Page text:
And he's not alone! For example, fellow NBA star LeBron James announced earlier this year he'll be spending more than $41 million to send 1,000 students from his hometown of Akron, Ohio, to college.

Photo by Christian Petersen/Getty Images.

Sadly, though, in the case of Jaulon Clavo, no amount of giving back to the community will actually bring him back.

And maybe that's why it's so important that we remember the good in the world and not just the bad. It's in remembering this that we can find the strength to regroup and push to make the world a more loving, caring, and accepting place free from the violence that took this young man's life.

Thank you for that reminder, DeMarcus Cousins. In times of darkness, it's exactly what humanity needs.

Photo by David Ramos/Getty Images.

Photo by Louis Hansel on Unsplash
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This story was originally shared on Capital One.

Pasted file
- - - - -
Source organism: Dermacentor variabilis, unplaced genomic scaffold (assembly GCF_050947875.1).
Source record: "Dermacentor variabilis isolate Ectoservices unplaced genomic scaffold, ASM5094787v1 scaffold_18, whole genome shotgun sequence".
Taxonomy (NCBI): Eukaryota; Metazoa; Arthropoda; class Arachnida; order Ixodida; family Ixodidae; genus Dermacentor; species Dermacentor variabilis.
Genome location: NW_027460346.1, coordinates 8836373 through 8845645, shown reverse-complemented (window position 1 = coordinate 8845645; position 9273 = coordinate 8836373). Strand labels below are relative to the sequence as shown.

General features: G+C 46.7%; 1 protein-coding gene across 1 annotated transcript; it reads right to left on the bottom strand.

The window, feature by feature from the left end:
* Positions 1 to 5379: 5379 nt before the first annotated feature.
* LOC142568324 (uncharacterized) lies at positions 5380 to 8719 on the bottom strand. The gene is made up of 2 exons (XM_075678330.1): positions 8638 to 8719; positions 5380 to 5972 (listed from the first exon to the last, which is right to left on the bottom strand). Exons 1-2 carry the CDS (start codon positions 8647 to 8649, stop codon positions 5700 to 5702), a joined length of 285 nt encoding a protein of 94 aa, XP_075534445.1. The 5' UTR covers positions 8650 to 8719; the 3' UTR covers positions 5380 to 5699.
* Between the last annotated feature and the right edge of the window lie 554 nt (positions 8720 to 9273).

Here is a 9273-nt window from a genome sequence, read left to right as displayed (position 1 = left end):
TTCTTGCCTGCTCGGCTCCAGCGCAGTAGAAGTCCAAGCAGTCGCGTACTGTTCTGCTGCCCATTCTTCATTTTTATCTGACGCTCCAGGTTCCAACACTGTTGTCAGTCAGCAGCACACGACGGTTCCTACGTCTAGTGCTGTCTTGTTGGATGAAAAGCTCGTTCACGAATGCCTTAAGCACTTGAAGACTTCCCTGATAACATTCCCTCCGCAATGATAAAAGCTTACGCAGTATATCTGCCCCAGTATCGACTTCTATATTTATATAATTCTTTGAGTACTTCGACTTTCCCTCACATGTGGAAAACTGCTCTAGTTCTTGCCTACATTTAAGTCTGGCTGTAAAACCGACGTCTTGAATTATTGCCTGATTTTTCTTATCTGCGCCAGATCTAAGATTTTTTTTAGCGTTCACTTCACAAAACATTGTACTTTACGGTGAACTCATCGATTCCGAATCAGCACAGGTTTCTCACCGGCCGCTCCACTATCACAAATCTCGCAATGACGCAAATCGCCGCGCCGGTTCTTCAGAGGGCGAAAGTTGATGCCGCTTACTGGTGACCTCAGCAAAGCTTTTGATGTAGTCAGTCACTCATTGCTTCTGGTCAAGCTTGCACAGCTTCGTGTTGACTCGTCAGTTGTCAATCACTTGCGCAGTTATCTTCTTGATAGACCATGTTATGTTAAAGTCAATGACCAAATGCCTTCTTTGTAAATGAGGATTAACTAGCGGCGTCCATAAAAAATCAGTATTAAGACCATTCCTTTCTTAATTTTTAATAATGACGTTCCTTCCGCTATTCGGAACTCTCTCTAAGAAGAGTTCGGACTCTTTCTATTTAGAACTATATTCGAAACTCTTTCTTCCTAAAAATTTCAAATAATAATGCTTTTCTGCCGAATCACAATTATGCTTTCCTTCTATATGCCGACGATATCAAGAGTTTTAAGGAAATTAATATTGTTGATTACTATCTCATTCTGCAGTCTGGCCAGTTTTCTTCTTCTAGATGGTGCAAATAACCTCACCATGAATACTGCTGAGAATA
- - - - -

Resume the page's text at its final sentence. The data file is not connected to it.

Inside the walls of her kitchen at her childhood home in Guatemala, Evelyn Klohr, the founder of a Washington, D.C.-area bakery called Kakeshionista, was taught a lesson that remains central to her business operations today.

"Baking cakes gave me the confidence to believe in my own brand and now I put my heart into giving my customers something they'll enjoy eating," Klohr said.

While driven to launch her own baking business, pursuing a dream in the culinary arts was economically challenging for Klohr. In the United States, culinary schools can open doors to future careers, but the cost of entry can be upwards of $36,000 a year.

Through a friend, Klohr learned about La Cocina VA, a nonprofit dedicated to providing job training and entrepreneurship development services at a training facility in the Washington, D.C-area.

La Cocina VA's, which translates to "the kitchen" in Spanish, offers its Bilingual Culinary Training program to prepare low-and moderate-income individuals from diverse backgrounds to launch careers in the food industry.

That program gave Klohr the ability to fully immerse herself in the baking industry within a professional kitchen facility and receive training in an array of subjects including culinary skills, food safety, career development and English language classes.